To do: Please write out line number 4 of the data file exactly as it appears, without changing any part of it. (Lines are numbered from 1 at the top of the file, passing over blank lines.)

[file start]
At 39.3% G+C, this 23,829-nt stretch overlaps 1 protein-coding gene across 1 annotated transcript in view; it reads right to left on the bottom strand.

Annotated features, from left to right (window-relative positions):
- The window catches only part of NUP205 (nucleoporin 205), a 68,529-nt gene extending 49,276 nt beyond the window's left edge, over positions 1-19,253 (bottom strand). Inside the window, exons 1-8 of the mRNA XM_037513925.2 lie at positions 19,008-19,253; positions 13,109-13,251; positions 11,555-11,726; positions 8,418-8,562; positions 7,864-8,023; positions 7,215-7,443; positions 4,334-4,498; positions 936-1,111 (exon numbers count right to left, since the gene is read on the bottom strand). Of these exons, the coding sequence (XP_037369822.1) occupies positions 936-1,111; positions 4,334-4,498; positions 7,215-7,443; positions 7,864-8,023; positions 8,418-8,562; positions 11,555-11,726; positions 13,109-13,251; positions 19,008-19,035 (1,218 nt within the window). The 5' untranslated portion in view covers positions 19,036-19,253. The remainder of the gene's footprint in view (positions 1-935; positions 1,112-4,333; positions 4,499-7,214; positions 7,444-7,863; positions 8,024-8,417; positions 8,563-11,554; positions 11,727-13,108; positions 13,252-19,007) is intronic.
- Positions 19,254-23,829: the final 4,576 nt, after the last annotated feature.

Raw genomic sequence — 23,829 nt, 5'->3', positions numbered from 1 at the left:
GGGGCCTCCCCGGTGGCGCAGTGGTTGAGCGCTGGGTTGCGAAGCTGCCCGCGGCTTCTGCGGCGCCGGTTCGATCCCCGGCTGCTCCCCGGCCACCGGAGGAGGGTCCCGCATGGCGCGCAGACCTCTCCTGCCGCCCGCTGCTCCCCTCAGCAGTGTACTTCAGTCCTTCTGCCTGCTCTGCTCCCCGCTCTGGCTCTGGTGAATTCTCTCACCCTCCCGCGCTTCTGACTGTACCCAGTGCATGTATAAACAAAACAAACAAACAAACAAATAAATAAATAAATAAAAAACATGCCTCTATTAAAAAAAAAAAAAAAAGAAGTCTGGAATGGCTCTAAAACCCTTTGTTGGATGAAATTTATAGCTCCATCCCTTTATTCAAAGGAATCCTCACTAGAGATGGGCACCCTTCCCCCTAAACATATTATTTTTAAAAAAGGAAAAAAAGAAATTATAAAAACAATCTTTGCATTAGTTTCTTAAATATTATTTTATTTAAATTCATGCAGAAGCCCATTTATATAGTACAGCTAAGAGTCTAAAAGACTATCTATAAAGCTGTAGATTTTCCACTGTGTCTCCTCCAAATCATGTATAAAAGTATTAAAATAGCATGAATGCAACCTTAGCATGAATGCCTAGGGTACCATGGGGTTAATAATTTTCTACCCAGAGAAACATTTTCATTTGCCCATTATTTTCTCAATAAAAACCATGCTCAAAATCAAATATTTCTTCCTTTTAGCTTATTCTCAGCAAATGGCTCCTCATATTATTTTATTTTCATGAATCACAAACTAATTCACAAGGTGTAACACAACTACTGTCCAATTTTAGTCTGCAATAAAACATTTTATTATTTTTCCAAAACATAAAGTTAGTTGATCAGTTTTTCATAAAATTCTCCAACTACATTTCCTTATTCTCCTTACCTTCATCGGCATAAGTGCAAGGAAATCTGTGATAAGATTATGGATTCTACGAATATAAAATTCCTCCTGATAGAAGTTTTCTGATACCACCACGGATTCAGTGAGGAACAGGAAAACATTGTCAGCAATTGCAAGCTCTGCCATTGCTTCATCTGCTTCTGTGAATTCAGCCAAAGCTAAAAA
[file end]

- Positions 19,254-23,829: the final 4,576 nt, after the last annotated feature.